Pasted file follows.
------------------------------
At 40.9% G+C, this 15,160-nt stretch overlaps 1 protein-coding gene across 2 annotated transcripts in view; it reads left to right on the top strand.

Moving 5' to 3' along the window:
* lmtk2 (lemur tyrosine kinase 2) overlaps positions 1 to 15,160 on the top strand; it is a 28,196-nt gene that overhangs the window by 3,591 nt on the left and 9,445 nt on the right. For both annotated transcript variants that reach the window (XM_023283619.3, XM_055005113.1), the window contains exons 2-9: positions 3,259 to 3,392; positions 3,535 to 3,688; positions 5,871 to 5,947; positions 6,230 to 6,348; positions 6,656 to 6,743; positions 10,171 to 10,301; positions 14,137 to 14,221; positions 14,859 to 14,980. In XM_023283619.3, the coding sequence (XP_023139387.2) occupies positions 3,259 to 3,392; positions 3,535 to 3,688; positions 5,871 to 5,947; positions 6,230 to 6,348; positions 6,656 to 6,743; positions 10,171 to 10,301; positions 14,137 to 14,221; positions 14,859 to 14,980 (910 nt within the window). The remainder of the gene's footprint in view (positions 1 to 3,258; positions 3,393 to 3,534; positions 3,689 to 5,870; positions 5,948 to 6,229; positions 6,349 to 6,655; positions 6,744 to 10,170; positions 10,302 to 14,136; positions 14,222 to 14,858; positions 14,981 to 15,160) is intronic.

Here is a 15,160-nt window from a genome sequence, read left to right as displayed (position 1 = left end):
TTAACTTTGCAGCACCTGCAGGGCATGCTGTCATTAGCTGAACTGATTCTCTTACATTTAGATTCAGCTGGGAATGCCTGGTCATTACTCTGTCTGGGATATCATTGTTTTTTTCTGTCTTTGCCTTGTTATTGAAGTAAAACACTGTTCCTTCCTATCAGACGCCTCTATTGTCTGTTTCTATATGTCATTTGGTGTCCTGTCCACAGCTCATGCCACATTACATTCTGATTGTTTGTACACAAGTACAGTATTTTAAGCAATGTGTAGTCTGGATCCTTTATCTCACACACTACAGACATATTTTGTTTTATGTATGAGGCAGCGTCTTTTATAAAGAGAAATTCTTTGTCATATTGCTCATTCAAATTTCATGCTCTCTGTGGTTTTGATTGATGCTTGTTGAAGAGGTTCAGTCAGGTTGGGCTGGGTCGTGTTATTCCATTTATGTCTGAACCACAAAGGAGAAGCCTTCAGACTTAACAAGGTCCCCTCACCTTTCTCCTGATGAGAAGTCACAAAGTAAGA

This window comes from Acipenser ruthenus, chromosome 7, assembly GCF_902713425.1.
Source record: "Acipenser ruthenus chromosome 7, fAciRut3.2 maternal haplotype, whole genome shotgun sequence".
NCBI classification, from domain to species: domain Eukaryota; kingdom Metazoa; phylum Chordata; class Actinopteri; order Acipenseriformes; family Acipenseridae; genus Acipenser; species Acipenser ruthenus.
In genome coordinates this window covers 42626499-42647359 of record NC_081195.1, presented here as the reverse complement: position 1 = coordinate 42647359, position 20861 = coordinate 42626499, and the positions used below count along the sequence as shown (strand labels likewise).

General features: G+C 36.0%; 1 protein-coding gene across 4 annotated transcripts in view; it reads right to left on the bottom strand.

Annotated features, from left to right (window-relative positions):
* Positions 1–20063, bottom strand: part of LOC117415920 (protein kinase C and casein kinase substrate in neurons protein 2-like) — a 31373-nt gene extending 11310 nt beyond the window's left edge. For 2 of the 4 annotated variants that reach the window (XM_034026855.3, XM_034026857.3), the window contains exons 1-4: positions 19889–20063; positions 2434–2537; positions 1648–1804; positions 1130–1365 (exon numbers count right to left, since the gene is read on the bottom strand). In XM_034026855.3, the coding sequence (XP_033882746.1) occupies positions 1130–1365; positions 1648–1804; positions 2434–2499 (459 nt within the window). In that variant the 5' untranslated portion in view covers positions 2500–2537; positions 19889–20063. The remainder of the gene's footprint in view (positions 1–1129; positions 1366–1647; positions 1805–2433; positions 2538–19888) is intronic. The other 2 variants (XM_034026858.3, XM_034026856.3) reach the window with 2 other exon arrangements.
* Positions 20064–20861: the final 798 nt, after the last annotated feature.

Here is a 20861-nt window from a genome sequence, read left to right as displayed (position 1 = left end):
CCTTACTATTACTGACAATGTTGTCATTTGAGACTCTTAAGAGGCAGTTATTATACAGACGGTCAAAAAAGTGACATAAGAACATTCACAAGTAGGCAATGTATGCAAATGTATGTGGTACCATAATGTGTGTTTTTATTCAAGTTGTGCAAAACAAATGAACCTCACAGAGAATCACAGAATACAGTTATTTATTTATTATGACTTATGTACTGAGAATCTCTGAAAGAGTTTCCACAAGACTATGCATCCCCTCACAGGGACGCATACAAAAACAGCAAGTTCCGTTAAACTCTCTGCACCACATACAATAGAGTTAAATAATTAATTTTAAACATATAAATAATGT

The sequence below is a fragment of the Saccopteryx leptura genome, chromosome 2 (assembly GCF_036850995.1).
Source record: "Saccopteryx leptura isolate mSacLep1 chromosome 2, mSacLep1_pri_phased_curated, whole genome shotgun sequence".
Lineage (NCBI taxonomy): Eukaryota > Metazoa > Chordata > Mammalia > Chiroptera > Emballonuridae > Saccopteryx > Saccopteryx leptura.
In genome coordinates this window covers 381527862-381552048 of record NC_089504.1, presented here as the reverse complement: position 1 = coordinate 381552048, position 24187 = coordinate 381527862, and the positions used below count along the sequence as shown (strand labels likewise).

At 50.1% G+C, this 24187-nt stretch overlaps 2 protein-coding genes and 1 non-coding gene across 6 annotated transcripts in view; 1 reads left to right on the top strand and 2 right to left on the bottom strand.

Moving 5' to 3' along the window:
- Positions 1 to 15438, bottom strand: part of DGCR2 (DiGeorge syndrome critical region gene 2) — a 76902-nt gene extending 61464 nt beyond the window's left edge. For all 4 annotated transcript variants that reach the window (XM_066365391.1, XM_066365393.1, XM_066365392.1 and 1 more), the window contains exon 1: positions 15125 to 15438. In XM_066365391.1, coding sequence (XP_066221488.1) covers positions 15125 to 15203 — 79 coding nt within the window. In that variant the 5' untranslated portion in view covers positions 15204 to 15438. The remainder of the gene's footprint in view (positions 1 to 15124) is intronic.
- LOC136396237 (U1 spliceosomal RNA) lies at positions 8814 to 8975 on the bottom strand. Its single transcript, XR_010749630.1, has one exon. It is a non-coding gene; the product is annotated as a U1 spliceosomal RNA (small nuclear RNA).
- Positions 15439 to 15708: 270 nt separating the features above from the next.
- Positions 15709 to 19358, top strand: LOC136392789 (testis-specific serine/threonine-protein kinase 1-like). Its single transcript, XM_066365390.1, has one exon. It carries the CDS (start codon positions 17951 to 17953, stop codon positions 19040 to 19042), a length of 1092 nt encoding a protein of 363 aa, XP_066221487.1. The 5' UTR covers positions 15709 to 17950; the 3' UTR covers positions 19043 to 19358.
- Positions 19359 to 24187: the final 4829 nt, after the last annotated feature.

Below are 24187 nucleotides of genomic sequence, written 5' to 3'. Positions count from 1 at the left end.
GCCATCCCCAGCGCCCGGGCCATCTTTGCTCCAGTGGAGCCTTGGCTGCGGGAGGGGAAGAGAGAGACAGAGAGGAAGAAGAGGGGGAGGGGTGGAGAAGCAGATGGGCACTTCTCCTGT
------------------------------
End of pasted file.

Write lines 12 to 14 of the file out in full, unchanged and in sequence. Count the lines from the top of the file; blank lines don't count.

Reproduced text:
* Positions 1–20063, bottom strand: part of LOC117415920 (protein kinase C and casein kinase substrate in neurons protein 2-like) — a 31373-nt gene extending 11310 nt beyond the window's left edge. For 2 of the 4 annotated variants that reach the window (XM_034026855.3, XM_034026857.3), the window contains exons 1-4: positions 19889–20063; positions 2434–2537; positions 1648–1804; positions 1130–1365 (exon numbers count right to left, since the gene is read on the bottom strand). In XM_034026855.3, the coding sequence (XP_033882746.1) occupies positions 1130–1365; positions 1648–1804; positions 2434–2499 (459 nt within the window). In that variant the 5' untranslated portion in view covers positions 2500–2537; positions 19889–20063. The remainder of the gene's footprint in view (positions 1–1129; positions 1366–1647; positions 1805–2433; positions 2538–19888) is intronic. The other 2 variants (XM_034026858.3, XM_034026856.3) reach the window with 2 other exon arrangements.
* Positions 20064–20861: the final 798 nt, after the last annotated feature.

Here is a 20861-nt window from a genome sequence, read left to right as displayed (position 1 = left end):